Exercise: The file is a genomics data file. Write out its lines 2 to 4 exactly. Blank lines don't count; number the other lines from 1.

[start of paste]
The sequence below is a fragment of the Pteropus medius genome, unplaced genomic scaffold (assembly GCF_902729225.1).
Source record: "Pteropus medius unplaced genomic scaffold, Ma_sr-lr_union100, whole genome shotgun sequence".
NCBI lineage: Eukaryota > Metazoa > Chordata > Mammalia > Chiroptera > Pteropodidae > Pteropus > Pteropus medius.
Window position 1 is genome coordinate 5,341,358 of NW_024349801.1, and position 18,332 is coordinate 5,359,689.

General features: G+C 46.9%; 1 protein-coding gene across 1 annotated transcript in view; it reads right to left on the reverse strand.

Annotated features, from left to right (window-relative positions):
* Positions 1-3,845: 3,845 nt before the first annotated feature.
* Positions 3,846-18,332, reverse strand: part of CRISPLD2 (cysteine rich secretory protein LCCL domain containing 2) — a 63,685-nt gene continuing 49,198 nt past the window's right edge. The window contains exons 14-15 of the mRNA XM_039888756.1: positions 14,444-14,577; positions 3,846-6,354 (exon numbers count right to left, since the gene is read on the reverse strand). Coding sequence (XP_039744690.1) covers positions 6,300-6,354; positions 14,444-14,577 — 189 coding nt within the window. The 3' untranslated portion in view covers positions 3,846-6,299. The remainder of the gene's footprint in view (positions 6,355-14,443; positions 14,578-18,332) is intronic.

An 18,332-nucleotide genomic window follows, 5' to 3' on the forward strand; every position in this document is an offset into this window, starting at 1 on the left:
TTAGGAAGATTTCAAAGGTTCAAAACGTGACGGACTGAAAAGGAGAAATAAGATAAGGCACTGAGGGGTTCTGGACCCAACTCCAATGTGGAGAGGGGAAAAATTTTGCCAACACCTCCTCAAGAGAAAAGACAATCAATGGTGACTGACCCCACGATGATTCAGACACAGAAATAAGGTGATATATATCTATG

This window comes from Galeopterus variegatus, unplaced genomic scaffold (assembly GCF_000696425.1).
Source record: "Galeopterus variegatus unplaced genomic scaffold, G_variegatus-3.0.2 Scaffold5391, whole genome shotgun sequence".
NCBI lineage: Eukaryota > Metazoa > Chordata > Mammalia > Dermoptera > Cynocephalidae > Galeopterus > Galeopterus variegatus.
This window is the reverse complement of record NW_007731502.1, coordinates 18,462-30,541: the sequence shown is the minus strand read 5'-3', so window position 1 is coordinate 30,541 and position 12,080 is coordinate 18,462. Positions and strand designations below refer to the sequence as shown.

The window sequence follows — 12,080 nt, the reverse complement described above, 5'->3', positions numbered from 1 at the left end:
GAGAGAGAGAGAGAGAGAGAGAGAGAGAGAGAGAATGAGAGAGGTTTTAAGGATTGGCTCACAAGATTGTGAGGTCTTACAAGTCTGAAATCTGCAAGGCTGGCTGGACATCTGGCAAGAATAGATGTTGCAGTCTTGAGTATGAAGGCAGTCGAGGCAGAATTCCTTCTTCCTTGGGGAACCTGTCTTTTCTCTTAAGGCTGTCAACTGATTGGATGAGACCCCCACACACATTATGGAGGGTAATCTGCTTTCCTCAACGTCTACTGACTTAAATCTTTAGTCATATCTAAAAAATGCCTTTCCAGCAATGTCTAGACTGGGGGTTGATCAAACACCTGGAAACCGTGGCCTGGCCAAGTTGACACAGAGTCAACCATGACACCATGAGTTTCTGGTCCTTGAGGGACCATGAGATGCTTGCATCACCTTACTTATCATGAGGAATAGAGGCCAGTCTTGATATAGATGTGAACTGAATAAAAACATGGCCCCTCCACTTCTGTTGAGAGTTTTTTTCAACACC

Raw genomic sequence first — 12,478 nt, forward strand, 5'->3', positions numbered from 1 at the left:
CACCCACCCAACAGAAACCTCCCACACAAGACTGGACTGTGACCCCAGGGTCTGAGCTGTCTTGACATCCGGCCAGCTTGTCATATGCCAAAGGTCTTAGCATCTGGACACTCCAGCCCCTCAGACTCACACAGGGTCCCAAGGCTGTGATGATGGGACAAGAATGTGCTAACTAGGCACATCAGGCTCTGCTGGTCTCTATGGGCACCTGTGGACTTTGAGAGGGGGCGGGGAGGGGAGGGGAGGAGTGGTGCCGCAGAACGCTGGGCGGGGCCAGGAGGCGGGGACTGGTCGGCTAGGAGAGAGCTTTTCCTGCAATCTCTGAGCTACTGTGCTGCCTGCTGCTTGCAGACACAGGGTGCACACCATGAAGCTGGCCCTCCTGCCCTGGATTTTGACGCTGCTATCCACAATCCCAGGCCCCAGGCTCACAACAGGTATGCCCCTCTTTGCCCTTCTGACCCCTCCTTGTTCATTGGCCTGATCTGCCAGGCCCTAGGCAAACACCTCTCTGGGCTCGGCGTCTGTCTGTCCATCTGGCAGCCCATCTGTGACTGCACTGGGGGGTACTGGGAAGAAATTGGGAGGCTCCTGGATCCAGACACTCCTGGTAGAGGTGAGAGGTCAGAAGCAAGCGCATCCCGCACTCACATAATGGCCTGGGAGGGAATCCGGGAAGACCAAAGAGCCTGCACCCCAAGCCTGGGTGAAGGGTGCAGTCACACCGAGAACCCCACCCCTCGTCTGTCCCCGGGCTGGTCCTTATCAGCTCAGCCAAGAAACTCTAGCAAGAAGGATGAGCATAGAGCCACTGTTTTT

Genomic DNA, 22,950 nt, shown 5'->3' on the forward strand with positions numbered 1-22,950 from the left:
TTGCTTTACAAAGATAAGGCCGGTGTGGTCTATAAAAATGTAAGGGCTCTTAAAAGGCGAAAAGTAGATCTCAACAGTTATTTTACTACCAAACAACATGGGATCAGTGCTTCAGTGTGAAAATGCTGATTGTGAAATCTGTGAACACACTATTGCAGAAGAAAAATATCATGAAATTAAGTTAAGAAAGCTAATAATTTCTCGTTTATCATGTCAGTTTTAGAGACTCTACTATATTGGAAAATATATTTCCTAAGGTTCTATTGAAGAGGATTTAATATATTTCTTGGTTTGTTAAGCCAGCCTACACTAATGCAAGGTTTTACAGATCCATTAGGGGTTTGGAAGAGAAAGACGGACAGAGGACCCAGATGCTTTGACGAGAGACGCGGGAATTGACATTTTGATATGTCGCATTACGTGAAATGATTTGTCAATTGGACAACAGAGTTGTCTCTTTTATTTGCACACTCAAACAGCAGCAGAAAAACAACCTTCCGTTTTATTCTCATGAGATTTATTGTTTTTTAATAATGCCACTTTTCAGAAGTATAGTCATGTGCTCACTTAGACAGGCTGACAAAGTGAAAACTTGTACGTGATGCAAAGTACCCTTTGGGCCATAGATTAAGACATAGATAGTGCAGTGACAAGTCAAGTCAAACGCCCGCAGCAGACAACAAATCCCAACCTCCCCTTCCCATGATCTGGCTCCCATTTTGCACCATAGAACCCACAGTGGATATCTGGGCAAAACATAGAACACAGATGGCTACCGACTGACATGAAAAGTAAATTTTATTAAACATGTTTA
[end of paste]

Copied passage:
Source record: "Pteropus medius unplaced genomic scaffold, Ma_sr-lr_union100, whole genome shotgun sequence".
NCBI lineage: Eukaryota > Metazoa > Chordata > Mammalia > Chiroptera > Pteropodidae > Pteropus > Pteropus medius.
Window position 1 is genome coordinate 5,341,358 of NW_024349801.1, and position 18,332 is coordinate 5,359,689.